Cloud tech is fake? It’s not huge for gaming? Sony fanboys deny cause they are stuck with crappy overpriced PS Now

      And just to be clear, out of the 2 of us “I’m” the fanboy, I don’t go to every PS article and spread lies and BS.

    • XbotMK1

      Cloud isn’t new and Sony has been using cloud since the 90’s. You’re uneducated and dumb.

    • XbotMK1

      I never stated either one of those things.

      Stop lying Shonuff aka Tech junkie

    • ShoNuff

      Hey, Mr. 13 accounts to upvote himself. Shonuff is my one and only account and I don’t upvote myself or post misleading or half truth information and pass it off as the gospel. Sorry, you have a terrible online reputation reputation built outdated or misinformed information and preaching the fanboy philosophy like everyone who cares to like a system other than your preferred console is somehow misguided or at fault in preventing you from enjoying games on your preferred console, which you can’t possibly like deep down, as you all day mash refresh on the search term “Xbox one,” I doubt you play any games.

    • XbotMK1

      I never stated cloud was fake. In fact, I’ve told you multiple times that games have been using cloud for decades. It’s nothing new at all.

      Why do you Microsoft fanboys lie so much?

    • Tech junkie

      Yeah out of the two of us I’m the liar.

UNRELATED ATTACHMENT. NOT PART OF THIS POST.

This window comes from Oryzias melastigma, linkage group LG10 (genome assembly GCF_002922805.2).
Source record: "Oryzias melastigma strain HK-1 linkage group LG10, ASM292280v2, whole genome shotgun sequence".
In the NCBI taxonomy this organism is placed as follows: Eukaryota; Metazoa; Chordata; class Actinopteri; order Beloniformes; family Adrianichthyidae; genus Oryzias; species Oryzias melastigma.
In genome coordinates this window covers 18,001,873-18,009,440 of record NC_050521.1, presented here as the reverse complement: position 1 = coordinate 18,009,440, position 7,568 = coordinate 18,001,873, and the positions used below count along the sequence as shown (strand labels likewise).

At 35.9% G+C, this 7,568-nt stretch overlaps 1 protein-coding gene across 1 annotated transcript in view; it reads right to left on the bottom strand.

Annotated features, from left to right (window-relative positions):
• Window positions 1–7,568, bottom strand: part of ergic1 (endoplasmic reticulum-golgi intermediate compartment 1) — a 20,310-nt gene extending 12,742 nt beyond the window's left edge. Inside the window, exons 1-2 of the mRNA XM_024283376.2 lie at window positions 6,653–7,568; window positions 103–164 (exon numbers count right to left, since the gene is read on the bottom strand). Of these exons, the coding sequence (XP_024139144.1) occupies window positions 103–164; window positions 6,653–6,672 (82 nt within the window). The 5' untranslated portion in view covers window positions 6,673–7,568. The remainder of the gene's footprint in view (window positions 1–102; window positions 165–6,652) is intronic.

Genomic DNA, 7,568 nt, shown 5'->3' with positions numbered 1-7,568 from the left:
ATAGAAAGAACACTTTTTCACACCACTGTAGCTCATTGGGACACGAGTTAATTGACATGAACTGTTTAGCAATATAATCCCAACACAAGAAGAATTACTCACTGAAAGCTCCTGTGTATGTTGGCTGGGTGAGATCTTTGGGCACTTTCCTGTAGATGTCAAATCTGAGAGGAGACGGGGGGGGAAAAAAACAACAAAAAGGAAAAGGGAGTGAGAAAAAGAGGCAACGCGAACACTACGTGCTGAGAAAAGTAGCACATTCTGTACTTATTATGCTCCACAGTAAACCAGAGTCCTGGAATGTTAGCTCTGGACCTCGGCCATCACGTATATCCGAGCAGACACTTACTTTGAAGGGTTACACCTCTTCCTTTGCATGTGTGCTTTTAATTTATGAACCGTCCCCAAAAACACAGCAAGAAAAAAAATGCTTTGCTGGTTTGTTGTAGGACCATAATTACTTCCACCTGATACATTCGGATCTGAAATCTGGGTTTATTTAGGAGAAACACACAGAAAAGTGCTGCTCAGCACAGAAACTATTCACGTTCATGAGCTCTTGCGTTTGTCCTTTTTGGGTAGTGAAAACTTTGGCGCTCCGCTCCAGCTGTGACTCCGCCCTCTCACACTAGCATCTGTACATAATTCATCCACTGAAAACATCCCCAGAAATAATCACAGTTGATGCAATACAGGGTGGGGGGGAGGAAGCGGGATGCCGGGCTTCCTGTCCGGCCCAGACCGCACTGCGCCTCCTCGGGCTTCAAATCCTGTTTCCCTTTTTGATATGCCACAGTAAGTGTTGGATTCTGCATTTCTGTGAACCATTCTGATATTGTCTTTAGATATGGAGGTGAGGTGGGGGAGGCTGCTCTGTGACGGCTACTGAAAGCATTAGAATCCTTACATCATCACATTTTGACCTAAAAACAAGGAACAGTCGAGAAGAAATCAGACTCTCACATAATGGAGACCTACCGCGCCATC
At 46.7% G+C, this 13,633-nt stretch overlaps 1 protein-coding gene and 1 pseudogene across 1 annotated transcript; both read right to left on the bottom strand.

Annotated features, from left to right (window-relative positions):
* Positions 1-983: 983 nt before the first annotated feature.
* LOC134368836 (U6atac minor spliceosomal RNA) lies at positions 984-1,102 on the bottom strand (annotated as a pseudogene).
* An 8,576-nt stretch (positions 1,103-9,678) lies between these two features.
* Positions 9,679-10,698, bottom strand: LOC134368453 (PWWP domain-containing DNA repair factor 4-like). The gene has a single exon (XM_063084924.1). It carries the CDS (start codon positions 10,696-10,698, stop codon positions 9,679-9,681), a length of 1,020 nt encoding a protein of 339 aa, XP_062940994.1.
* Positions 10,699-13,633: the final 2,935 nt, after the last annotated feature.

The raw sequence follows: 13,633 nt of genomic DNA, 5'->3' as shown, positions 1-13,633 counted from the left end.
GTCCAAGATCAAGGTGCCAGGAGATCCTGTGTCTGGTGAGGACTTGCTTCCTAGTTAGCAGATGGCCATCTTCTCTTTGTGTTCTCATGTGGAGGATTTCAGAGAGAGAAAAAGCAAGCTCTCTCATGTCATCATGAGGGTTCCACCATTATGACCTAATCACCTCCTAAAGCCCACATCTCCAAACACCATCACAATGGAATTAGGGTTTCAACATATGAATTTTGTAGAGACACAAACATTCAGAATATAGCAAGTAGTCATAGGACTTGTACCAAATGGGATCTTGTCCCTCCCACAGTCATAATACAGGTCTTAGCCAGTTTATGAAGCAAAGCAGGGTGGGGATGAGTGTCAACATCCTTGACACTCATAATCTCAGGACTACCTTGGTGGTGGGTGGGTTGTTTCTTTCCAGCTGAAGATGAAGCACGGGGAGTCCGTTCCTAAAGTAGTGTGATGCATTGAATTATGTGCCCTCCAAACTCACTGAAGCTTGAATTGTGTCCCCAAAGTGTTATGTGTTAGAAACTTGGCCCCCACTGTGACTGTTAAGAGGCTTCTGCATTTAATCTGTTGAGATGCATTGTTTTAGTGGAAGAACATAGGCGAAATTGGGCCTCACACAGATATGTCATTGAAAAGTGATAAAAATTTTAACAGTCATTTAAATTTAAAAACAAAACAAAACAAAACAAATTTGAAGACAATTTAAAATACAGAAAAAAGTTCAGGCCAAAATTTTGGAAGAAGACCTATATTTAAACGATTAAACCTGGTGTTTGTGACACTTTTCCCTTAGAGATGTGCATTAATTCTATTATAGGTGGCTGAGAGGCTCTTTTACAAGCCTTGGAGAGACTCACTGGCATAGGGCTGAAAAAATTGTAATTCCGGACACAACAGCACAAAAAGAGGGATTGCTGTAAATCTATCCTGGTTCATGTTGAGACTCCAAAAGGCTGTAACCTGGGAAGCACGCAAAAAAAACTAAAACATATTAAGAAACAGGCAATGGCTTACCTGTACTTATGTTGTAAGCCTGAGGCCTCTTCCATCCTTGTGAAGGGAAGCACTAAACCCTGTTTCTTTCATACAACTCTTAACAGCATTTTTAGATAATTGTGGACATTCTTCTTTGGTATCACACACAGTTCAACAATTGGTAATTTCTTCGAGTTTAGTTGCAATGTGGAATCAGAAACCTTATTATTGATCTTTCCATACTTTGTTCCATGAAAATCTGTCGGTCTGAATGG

• XbotMK1

      Yep, you’re the liar. Go back and look at all the articles about cloud that you’ve seen me comment on.

    • Tech junkie

      You said Microsoft lies, Microsoft said Cloud tech was coming. So it’s real or not, Microsoft lies or tells the truth, I’m confused.

    • Tech junkie

      Learn something Clown, actual youtuber that knows about tech,
      not fan boy morons like you post

  • Psionicinversion

    and sony are the innovators lmao.. yeah right up steps MS to blow sony out of the water!

    • Mark

      Haha. The Placebo effect is real..

    • archfiendx

      On Microsoft fanboys, yes.

    • Mark

      Nah, this effect is agnostic. Anyone can experience it.

    • XbotMK1

      Meanwhile, back in this place called “reality”, Sony has been innovating more this entire generation, while Microsoft has done nothing but follow the PS4, false advertise, and backtrack.

      And back in “reality”, Cloudgine is the ones who is working on this “specific” type of cloud computing, not Microsoft halfwit.

      How many fake accounts do you have Mark, Tech Junkie, Shonuff, or Psionicinversion?

    • Psionicinversion